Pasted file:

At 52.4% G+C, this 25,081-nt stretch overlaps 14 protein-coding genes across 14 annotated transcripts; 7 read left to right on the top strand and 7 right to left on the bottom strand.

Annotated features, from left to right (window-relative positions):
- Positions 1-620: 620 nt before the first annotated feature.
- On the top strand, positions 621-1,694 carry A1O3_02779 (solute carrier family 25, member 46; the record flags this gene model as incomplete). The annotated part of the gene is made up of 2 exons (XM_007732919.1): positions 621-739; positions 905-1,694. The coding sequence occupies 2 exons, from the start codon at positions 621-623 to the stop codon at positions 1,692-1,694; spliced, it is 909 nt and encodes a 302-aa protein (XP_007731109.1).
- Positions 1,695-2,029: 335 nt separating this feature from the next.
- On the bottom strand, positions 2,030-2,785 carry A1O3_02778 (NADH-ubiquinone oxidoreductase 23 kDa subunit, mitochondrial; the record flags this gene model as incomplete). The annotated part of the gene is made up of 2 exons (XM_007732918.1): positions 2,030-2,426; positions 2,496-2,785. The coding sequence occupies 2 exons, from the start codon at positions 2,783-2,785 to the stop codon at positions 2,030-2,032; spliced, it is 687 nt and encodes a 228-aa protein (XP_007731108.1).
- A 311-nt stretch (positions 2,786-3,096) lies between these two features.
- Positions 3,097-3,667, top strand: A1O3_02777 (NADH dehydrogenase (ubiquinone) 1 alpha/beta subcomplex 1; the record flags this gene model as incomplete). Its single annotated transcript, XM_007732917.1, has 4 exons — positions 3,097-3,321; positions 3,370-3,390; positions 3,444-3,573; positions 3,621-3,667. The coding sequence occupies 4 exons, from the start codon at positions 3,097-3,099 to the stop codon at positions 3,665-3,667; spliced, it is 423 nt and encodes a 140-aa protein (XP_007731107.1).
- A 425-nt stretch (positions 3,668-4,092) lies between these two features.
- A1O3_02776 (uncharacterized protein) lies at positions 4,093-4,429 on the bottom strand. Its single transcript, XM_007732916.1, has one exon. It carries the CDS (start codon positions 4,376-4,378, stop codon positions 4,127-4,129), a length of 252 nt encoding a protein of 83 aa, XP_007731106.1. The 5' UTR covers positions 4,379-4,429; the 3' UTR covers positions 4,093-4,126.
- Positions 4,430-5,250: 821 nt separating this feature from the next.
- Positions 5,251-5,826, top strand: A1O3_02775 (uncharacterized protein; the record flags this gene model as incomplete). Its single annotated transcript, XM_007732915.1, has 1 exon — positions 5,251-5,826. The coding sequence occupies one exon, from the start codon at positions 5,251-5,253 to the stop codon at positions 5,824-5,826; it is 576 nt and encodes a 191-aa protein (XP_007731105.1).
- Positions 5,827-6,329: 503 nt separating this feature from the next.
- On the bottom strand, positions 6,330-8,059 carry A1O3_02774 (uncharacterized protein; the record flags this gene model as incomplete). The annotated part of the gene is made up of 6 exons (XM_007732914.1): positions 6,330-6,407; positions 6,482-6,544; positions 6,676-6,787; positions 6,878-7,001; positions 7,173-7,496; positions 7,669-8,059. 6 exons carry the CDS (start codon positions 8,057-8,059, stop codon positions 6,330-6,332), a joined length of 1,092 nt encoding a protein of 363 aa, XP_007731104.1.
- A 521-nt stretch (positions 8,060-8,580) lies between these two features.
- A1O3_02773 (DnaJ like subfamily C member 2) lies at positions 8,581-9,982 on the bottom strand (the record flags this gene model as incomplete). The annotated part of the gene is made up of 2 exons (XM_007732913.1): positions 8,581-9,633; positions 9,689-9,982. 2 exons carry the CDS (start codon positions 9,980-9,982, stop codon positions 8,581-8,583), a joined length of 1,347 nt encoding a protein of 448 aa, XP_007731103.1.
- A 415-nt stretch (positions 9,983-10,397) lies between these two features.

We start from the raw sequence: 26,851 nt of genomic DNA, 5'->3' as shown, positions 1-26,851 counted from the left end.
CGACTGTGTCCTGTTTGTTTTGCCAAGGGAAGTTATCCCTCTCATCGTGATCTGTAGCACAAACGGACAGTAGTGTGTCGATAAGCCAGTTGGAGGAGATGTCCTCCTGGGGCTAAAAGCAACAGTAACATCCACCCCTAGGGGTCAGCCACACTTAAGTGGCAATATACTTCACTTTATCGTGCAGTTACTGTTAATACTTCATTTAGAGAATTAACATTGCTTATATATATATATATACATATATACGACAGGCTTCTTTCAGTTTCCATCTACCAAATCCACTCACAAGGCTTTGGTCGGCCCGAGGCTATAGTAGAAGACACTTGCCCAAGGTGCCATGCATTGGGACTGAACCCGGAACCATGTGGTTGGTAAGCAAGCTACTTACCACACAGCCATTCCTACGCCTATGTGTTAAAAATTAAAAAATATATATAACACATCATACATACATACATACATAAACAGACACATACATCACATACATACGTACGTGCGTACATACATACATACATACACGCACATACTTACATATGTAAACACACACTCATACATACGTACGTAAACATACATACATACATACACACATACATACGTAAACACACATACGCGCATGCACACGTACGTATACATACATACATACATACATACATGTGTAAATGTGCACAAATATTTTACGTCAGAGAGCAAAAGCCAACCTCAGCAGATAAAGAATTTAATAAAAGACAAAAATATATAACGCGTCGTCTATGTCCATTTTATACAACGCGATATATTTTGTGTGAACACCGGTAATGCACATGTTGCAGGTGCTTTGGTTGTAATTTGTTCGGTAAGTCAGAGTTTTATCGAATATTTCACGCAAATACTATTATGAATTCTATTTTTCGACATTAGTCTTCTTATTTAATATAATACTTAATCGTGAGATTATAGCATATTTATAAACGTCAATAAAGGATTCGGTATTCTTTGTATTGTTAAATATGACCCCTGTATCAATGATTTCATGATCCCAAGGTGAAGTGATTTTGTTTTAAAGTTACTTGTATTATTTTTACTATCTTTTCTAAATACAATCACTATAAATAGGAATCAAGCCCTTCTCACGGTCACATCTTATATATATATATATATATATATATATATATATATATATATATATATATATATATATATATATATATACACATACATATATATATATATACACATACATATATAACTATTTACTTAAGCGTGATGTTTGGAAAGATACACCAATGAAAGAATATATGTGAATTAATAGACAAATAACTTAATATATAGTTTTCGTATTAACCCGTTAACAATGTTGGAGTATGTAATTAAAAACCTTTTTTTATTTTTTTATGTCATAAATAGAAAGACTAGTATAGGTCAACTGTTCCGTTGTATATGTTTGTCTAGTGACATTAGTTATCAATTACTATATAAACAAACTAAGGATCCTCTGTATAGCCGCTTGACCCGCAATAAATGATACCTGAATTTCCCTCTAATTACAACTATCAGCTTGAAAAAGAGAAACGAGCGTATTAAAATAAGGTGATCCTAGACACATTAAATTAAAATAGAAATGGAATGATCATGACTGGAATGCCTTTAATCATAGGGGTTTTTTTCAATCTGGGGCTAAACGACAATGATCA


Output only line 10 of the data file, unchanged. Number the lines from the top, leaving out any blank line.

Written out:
- A1O3_02776 (uncharacterized protein) lies at positions 4,093-4,429 on the bottom strand. Its single transcript, XM_007732916.1, has one exon. It carries the CDS (start codon positions 4,376-4,378, stop codon positions 4,127-4,129), a length of 252 nt encoding a protein of 83 aa, XP_007731106.1. The 5' UTR covers positions 4,379-4,429; the 3' UTR covers positions 4,093-4,126.